Read Halacha

Lighting Candles on Rosh Hashanah and the Issue this Year

The Laws of Candle-Lighting on Rosh Hashanah On the first day of Rosh Hashanah, we customarily light Yom Tov candles before the onset of Yom Tov similar to the way we light them on Erev Shabbat. If the candles were not lit before the onset of Yom Tov, a woman may even light the candles on Yom Tov i......

Read Halacha

Should One Cry on Rosh Hashanah?

Question: What is the proper way to behave during the prayers of Rosh Hashanah: Should one arouse himself to cry during the prayers in order for Hashem to pity us and grant us all of our requests or should one pray amid great joy? Answer: The Mitzvah to be Glad on Rosh Hashanah The Poskim deli......

Read Halacha


Repenting for Speaking Lashon Hara and Rendering a Mistaken Halachic Ruling

Question: If I have spoken Lashon Hara (evil slander) about my friend, must I confront him and tell him what I have done in order to request his forgiveness? Also, what is the law regarding a rabbi who has ruled stringently on a matter when, in fact, there is actually room for leniency, must he ask ......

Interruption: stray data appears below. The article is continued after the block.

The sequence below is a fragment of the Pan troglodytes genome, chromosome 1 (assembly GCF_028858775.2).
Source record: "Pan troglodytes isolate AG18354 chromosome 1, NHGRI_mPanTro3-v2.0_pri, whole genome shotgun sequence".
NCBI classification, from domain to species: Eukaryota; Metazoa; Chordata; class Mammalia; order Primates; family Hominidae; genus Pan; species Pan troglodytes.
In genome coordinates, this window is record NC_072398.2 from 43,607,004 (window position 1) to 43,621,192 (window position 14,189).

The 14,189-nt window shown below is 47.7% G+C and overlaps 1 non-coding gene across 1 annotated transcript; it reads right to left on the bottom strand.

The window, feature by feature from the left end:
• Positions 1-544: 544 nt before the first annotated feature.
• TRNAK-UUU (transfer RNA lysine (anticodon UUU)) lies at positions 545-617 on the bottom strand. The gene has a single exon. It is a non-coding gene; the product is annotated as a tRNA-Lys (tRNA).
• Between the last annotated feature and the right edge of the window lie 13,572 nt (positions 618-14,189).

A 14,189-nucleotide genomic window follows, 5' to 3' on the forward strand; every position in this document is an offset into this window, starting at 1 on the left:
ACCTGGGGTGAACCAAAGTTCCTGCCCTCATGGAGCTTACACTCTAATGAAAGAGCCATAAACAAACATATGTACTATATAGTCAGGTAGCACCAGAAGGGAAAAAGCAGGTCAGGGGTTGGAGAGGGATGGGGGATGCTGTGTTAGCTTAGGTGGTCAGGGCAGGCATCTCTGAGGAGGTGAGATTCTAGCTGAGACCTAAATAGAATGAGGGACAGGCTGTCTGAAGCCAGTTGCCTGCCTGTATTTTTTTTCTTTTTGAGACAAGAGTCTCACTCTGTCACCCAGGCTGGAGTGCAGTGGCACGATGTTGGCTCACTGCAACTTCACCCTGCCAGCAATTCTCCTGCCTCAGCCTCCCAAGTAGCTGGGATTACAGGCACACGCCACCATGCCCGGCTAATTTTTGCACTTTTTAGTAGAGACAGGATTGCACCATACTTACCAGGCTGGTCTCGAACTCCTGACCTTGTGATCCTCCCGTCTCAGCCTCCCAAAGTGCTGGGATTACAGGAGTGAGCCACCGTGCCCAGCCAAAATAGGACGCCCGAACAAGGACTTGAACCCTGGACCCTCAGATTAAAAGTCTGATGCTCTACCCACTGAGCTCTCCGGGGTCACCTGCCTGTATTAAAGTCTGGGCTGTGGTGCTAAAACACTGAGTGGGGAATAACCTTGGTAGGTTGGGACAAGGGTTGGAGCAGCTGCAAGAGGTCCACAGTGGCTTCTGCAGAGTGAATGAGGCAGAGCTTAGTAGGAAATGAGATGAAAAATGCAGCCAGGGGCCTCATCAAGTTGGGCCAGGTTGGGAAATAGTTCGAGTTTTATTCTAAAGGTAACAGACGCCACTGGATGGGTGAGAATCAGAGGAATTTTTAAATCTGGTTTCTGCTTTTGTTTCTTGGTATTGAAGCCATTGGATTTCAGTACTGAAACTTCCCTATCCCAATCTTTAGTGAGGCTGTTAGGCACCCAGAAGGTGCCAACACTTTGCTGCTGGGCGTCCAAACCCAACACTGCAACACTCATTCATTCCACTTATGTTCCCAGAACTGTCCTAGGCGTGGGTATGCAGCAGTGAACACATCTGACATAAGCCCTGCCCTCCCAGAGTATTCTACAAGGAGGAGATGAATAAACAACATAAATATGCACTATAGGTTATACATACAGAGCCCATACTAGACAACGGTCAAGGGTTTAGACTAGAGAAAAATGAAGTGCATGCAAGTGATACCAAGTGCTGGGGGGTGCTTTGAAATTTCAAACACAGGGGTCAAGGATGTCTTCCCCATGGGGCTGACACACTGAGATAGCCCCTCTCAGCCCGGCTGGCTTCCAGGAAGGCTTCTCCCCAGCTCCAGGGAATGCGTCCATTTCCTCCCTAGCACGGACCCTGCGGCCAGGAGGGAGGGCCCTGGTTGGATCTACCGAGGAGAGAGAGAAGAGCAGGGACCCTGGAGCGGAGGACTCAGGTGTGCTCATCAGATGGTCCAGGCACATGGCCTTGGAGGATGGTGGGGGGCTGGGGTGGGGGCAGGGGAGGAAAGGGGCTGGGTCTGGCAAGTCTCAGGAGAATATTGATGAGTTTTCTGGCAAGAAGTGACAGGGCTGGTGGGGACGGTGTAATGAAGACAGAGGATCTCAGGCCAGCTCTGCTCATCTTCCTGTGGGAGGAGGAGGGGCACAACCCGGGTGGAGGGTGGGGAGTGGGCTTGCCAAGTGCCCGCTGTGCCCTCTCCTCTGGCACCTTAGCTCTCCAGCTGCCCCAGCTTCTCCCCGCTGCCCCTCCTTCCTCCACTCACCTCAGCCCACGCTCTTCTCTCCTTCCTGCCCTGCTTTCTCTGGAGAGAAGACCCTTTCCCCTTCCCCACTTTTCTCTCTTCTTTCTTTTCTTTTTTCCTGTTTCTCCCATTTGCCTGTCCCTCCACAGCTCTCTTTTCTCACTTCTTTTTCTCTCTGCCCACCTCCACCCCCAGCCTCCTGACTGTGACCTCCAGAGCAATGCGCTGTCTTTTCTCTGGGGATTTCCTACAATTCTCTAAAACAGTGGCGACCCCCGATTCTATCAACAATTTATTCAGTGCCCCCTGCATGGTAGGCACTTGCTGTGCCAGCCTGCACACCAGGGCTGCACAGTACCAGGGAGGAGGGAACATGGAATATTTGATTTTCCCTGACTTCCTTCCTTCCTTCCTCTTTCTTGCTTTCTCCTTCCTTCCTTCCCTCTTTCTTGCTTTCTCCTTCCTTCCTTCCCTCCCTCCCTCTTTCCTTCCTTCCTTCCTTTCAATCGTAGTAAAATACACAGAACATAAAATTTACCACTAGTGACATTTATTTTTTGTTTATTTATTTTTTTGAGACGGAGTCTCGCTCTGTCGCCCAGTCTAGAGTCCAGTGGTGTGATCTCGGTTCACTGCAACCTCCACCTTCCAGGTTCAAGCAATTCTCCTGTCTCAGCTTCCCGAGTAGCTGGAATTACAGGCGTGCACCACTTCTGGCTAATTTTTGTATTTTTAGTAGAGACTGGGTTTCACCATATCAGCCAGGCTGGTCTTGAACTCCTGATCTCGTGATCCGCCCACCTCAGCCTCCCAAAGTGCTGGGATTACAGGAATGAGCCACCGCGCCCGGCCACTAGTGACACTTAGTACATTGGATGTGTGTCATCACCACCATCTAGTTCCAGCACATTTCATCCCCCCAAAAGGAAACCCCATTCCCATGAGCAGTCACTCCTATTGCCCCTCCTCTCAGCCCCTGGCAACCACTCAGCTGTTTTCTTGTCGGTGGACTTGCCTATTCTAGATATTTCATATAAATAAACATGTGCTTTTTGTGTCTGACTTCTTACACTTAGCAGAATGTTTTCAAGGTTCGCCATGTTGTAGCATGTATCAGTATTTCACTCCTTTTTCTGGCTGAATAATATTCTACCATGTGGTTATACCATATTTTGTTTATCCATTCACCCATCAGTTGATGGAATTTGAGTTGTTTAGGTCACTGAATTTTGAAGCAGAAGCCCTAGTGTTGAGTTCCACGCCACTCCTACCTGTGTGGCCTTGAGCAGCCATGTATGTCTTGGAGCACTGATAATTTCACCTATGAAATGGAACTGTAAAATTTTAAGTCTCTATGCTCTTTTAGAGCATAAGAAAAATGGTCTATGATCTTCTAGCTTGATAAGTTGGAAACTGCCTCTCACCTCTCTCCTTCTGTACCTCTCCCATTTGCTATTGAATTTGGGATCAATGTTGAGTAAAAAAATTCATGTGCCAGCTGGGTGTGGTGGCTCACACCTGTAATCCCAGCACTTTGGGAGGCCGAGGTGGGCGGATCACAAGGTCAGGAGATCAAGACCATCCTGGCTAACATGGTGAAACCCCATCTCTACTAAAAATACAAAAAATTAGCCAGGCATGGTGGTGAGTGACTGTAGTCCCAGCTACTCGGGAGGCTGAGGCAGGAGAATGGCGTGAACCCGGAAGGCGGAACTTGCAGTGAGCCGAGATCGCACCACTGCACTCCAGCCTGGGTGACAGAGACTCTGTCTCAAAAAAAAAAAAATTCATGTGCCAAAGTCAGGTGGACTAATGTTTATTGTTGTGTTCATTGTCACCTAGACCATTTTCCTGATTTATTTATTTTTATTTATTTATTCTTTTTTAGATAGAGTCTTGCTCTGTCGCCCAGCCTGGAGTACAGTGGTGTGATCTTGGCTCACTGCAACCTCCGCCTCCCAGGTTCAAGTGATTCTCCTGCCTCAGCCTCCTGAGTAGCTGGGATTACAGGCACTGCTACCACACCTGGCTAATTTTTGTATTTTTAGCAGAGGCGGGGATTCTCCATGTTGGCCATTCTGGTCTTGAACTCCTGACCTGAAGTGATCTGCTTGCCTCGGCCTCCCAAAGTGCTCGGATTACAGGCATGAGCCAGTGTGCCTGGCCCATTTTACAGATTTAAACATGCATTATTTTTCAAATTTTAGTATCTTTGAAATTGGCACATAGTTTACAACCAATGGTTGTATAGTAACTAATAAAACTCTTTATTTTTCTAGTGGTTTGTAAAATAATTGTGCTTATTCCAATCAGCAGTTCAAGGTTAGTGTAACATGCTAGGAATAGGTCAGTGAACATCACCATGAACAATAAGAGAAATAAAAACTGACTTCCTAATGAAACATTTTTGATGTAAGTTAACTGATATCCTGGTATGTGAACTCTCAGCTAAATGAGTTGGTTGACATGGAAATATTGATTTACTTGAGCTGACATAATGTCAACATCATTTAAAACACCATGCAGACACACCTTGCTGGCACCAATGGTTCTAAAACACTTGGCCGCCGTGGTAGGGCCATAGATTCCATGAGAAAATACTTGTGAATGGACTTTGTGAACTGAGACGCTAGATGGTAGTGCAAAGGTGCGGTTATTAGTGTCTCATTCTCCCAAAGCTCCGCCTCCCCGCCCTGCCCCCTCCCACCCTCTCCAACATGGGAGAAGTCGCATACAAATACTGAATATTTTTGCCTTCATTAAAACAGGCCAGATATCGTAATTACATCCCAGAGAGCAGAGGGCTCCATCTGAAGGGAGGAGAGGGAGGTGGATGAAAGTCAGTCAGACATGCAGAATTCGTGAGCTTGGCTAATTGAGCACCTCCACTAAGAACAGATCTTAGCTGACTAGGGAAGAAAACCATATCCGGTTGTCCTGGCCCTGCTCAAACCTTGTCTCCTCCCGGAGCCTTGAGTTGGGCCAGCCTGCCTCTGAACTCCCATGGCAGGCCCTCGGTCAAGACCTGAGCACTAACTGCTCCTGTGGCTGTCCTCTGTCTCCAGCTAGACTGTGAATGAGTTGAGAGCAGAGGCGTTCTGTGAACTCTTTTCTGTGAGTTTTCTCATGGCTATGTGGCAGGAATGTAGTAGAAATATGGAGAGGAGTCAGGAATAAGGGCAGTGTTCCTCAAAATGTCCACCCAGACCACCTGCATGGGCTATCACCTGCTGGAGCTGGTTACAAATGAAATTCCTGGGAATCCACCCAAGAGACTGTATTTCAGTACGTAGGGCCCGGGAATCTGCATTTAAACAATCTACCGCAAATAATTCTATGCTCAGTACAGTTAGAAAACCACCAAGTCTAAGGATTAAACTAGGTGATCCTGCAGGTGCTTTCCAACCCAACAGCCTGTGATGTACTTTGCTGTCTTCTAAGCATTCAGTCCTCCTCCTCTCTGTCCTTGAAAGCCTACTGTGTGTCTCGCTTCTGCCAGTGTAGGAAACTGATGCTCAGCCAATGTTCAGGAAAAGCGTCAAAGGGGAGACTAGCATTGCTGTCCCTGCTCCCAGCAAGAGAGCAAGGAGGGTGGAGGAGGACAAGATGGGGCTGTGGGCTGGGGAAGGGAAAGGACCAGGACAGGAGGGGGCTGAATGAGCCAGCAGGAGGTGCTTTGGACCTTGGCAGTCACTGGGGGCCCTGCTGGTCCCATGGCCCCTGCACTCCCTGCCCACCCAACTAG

Read Halacha

One Should Constantly View Himself as Half Innocent and Half Guilty

Our Sages (Kiddushin 40b) teach us that one should always view himself as half innocent and half guilty. If one performs one Mitzvah, one is praiseworthy, for one has tipped the scale to the innocent side. If one transgresses one prohibition, woe unto him, for he has tipped the scale to the guilty s......

Read Halacha

Preparing for the Day of Judgment

During the days preceding Rosh Hashanah, every single member of the Jewish nation must contemplate his/her actions and perform some sort of self-introspection in order to ascertain how one can improve one’s actions and Mitzvah observance so as to guarantee one’s self powerful defenders o......

Read Halacha

Atonement for Sin, Torah Study, and Sinners in Our Generation

In the previous Halacha we have discussed four varying levels of sin. We have also pointed out that there are some sins for which one cannot obtain atonement until suffering or death befalls him, as the verse states, “I shall remember their iniquities with a staff and with affliction their sin......

Read Halacha